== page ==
+Relyea, Harold C., Specialist in American National Government, Government and Finance Division, Congressional Research Service (CRS), National Emergency Powers (PDF — 84K)
Disasters & the Law
UC Berkeley School of Law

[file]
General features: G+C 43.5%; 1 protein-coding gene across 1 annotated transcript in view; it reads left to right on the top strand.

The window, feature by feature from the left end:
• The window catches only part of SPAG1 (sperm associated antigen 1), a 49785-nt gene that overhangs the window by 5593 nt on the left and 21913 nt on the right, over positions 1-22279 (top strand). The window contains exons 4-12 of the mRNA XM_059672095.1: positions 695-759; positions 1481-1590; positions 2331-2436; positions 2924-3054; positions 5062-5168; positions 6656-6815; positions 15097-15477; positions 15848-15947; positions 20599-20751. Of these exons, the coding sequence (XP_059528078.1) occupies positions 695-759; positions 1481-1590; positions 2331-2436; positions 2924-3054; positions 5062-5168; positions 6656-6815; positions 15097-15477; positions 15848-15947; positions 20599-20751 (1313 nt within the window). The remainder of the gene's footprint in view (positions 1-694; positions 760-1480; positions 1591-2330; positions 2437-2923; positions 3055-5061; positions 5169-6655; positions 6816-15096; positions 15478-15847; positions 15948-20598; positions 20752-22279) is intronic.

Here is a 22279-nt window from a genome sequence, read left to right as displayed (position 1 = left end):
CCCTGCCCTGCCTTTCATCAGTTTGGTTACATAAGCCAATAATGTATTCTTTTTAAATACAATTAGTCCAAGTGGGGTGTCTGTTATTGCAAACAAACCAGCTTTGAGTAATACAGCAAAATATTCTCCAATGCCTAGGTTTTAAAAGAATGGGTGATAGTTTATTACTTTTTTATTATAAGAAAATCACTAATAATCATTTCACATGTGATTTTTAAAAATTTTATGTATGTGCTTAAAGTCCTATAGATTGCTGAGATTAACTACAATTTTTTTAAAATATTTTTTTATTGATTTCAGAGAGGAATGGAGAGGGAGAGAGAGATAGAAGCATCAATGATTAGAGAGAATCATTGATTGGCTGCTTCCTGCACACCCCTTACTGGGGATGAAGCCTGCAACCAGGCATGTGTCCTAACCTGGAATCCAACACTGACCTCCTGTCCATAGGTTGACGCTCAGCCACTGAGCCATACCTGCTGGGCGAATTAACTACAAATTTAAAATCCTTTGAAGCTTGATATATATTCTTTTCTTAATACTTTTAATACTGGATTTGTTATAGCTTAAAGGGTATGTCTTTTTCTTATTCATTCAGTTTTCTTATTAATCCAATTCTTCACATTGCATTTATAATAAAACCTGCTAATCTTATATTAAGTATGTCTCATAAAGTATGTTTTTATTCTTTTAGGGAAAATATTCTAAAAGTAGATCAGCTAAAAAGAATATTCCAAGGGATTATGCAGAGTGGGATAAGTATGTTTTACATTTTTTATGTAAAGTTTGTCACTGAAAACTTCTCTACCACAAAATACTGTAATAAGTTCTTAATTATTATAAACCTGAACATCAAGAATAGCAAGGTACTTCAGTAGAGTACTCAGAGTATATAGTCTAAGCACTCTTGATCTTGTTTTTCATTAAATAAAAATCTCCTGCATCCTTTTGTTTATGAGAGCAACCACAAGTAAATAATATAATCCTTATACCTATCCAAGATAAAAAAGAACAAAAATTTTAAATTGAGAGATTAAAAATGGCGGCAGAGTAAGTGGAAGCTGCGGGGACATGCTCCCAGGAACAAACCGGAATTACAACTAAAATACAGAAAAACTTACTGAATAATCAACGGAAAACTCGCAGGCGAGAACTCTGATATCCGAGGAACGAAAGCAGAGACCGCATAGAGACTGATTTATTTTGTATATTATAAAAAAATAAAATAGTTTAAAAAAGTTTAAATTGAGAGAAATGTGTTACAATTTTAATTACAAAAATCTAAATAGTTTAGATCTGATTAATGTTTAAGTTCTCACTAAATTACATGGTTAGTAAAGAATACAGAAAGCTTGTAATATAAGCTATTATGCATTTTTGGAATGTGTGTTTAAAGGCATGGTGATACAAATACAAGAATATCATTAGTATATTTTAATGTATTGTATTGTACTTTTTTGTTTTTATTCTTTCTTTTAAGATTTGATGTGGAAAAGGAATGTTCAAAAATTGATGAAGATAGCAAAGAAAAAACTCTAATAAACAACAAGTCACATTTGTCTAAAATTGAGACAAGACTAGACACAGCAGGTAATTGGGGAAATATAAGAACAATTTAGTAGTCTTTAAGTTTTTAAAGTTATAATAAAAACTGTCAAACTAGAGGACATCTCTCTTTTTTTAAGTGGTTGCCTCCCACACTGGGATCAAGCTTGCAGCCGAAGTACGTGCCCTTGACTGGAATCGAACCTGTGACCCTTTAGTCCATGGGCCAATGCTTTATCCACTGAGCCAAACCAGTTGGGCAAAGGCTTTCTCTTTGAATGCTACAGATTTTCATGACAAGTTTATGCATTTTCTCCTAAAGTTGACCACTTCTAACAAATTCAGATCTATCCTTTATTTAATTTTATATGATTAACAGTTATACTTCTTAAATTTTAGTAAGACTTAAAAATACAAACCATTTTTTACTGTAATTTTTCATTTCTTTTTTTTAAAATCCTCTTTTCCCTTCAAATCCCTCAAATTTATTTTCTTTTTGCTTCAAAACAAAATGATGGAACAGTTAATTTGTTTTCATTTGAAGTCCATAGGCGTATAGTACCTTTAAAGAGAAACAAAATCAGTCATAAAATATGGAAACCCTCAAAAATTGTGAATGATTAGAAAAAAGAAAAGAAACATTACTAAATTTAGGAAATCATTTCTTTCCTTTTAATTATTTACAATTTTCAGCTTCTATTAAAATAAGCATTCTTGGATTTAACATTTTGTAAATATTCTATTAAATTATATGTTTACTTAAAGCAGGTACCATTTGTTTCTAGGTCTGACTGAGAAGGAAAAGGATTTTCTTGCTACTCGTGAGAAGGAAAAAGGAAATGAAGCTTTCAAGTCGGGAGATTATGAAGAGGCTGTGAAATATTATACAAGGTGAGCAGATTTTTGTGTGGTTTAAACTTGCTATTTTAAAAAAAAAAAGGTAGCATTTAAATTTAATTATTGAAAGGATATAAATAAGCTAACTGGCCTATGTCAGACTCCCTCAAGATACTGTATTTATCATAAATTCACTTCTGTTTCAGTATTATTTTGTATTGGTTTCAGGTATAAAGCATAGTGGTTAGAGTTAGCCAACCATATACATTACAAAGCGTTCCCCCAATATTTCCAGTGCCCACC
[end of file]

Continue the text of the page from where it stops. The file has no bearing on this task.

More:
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"With the exception of the habeas corpus clause, the Constitution makes no allowance for the suspension of any of its provisions during a national emergency. Disputes over the constitutionality or legality of the exercise of emergency powers are judicially reviewable. Indeed, both the judiciary and Congress, as co-equal branches, can restrain the executive regarding emergency powers. So can public opinion. Furthermore, since 1976, the President has been subject to certain procedural formalities in utilizing some statutorily delegated emergency authority. The National Emergencies Act (50 U.S.C. 1601-1651) eliminated or modified some statutory grants of emergency authority, required the President to declare formally the existence of a national emergency and to specify what statutory authority, activated by the declaration, would be used, and provided Congress a means to countermand the President's declaration and the activated authority being sought. The development of this regulatory statute and subsequent declarations of national emergency are reviewed in this report, which is updated as events require."—Summary.